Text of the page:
Interoperability Review: Standards and the Patient: Alzheimer's Disease as an Example

December
2010
Vol. 1
No. 2
Contributed by R. D. Kush, President and CEO, CDISC

Most Alzheimer's patients and their families would never consider putting the word 'standards' in the same sentence as this dreaded disease (unless perhaps they were talking about standards of care—a legitimate concern). For readers of the AMIA Standard's Standard, however, I thought this might be an appropriate topic to cover since standards have actually been integral to an initiative that holds much promise for spawning a breakthrough in the development of new therapies for Alzheimer's Disease.

In The New York Times, on October 27, 2010, an article by Sandra Day O'Connor, Stanley Prusiner, and Ken Dychtwald appeared, entitled, “The Age of Alzheimer's". Beginning in 2011, more than 10,000 individuals daily (over 4 million per year) will be facing higher risk of Alzheimer's for the next 19 years. Current spending in the U.S. is ~ $172 billion per year to care for Alzheimer's patients, not to mention the emotional and financial impact on family members. [Currently, there are ~ 30 million individuals with dementia.] The authors write: “So far, only a handful of medications have been approved by the Food and Drug Administration (FDA) to treat Alzheimer's, and these can only slightly and temporarily modify symptoms like forgetfulness, disorientation, and confusion. None actually slows the underlying neurodegeneration."
 
With this in mind, the Coalition Against Major Diseases (CAMD) was formed. This is an unprecedented collaboration led by the Critical Path Institute (C-Path). The Coalition was formed by the U.S. Food and Drug Administration (FDA), the European Medicines Agency (EMA), the National Institute of Neurological Disorders and Stroke (NINDS), the National Institute on Aging (NIA), and a number of biopharmaceutical companies and research foundations/patient advocacy associations.
 
The biopharmaceutical companies agreed not only to share data from 11 industry-sponsored clinical research studies, but also to provide the data in a standard format, specifically the Clinical Data Interchange Standards Consortium (CDISC) Study Data Tabulation Model (SDTM). Providing data in this standard format enabled the creation of a database of information on more than 4,000 Alzheimer's Disease patients; this database is now posted openly for scientists to use in modeling the disease and assessimg new options for therapies.
 
Previously, the studies could not be appropriately compared against one another due to the fact that the data were not in a common format. Mapping to a common standard allowed the data to be aggregated into a single database. The substantial size of the resulting database studies is important in that it will enhance the statistical power of analyses. Placebo data can be compared vs. various treatments—even failed treatments. Additional data can also be added. In fact, during the course of creating the database, data fields specific to Alzheimer's efficacy assessments were used to augment the CDISC SDTM and to provide a new data acquisition standard, specifically a CDISC CDASH domain for Alzheimer's evaluation. (CDASH refers to Clinical Data Acquisition Standards Harmonization). There are now standard case report forms that can be used for future Alzheimer's studies. According to a Gartner Business Case analysis on CDISC standards, using CDISC standards 'up front' in the process (for data collection) can decrease the start-up time for a clinical trial by 70-90%. This eliminates the costly mapping to the standard at the 'back end'.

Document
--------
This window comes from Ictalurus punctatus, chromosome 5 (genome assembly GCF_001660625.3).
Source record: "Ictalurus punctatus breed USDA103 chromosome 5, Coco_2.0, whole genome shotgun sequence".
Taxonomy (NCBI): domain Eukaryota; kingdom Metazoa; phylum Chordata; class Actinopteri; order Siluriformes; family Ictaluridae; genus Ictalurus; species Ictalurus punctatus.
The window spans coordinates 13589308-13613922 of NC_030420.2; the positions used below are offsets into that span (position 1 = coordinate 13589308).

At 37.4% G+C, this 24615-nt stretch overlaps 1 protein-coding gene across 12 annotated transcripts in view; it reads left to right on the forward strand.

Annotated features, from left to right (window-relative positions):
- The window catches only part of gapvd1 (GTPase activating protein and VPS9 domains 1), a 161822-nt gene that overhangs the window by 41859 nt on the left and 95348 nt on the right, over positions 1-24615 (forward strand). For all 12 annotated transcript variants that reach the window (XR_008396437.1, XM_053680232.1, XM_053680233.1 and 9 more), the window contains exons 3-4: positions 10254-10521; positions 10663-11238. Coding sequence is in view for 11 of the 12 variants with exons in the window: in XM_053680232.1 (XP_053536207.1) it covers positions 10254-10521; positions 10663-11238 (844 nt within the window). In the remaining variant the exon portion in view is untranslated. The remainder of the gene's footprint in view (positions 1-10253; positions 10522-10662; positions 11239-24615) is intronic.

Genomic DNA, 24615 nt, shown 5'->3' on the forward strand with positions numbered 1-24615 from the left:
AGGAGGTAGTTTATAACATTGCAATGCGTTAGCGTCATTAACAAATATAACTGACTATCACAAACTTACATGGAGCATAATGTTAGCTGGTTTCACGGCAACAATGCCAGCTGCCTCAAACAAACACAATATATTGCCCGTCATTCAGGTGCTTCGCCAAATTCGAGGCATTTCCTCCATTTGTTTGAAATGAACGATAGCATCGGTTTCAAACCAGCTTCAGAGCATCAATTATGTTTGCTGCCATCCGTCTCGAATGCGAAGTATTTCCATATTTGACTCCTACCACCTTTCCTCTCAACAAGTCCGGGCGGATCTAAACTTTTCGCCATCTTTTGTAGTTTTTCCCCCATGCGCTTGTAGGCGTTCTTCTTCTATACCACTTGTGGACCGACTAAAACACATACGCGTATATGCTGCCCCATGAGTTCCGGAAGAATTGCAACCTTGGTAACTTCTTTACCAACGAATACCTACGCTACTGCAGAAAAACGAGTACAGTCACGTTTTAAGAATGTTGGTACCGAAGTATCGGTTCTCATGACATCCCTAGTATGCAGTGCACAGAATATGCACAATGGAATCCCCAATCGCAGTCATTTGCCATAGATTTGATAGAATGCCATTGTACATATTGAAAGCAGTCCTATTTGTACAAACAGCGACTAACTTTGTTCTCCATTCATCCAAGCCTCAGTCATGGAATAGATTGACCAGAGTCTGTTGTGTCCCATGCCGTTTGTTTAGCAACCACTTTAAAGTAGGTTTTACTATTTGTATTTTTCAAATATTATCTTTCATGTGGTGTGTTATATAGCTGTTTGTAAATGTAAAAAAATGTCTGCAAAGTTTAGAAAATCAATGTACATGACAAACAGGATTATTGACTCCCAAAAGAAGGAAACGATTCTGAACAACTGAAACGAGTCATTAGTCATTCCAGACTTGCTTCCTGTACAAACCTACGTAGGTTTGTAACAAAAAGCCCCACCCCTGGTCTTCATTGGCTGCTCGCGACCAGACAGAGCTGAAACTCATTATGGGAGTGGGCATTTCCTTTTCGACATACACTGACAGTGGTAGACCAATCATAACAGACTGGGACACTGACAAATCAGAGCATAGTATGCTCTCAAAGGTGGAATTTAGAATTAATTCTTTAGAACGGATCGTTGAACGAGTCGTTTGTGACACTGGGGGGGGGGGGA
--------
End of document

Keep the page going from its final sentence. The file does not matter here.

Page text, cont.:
It was not a simple task to make this all happen. One challenge, according to Dr. Woosley, CEO of C-Path, included legal agreements required for companies to release the data (which are in a de-identified form per clinical research processes). Once data were released, however, the scientists had a 'feeding frenzy' looking at all of it. Another challenge was that, although there is a 'standard' evaluation form for Alzheimer's Disease, it was being used in at least 10 different ways by various clinical trial sponsors. Once these variations on the theme were identified, however, a true standard could be developed and is now openly available for future studies.
 
The Alzheimer's Disease standards package is posted openly on the CDISC website, as are all of the CDISC standards that support clinical research from protocol through analysis and reporting. Now, it is on to other diseases! Parkinson's Disease, Polycystic Kidney Disease, Oncology, Cardiovascular Diseases are some of the others in progress in terms of developing standards. Comments are being requested through the CDISC consensus-based standards development process, so please get involved and provide your comments . . . especially in your areas of expertise.
 
The Critical Path Initiative was launched during the tenure of Dr. Mark McClellan as FDA Commissioner and Dr. Janet Woodcock as Deputy Commissioner. The Critical Path Institute is an independent, non-profit organization with a mission to serve as the impartial facilitator of scientific efforts from government, academia, patient advocacy organizations, and the private sector to support the FDA's regulatory science initiatives. CDISC is partnering with C-Path, FDA, and others to develop and apply standards for additional disease areas.